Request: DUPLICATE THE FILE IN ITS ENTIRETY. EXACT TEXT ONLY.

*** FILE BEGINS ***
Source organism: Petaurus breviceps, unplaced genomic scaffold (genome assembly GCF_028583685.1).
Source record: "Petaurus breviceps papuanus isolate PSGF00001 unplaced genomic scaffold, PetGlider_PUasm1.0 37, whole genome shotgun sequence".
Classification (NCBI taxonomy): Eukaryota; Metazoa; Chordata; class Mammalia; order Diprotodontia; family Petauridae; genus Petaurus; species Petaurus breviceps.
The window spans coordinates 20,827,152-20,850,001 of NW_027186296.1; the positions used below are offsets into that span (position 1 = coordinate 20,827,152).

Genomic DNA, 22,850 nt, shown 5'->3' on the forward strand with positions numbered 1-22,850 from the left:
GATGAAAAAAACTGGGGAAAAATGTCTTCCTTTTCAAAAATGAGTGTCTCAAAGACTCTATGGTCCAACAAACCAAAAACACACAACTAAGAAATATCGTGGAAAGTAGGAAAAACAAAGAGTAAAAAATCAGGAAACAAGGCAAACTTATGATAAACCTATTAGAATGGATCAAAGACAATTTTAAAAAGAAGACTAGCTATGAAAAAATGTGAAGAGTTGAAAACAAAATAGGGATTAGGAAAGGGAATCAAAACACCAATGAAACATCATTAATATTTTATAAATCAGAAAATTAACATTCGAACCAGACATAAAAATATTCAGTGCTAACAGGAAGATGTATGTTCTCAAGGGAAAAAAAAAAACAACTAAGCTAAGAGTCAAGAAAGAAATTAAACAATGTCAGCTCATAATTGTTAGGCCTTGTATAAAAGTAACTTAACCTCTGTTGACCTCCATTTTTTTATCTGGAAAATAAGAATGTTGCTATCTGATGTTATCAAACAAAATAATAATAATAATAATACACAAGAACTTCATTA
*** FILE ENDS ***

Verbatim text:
Source organism: Petaurus breviceps, unplaced genomic scaffold (genome assembly GCF_028583685.1).
Source record: "Petaurus breviceps papuanus isolate PSGF00001 unplaced genomic scaffold, PetGlider_PUasm1.0 37, whole genome shotgun sequence".
Classification (NCBI taxonomy): Eukaryota; Metazoa; Chordata; class Mammalia; order Diprotodontia; family Petauridae; genus Petaurus; species Petaurus breviceps.
The window spans coordinates 20,827,152-20,850,001 of NW_027186296.1; the positions used below are offsets into that span (position 1 = coordinate 20,827,152).

Genomic DNA, 22,850 nt, shown 5'->3' on the forward strand with positions numbered 1-22,850 from the left:
GATGAAAAAAACTGGGGAAAAATGTCTTCCTTTTCAAAAATGAGTGTCTCAAAGACTCTATGGTCCAACAAACCAAAAACACACAACTAAGAAATATCGTGGAAAGTAGGAAAAACAAAGAGTAAAAAATCAGGAAACAAGGCAAACTTATGATAAACCTATTAGAATGGATCAAAGACAATTTTAAAAAGAAGACTAGCTATGAAAAAATGTGAAGAGTTGAAAACAAAATAGGGATTAGGAAAGGGAATCAAAACACCAATGAAACATCATTAATATTTTATAAATCAGAAAATTAACATTCGAACCAGACATAAAAATATTCAGTGCTAACAGGAAGATGTATGTTCTCAAGGGAAAAAAAAAAACAACTAAGCTAAGAGTCAAGAAAGAAATTAAACAATGTCAGCTCATAATTGTTAGGCCTTGTATAAAAGTAACTTAACCTCTGTTGACCTCCATTTTTTTATCTGGAAAATAAGAATGTTGCTATCTGATGTTATCAAACAAAATAATAATAATAATAATACACAAGAACTTCATTA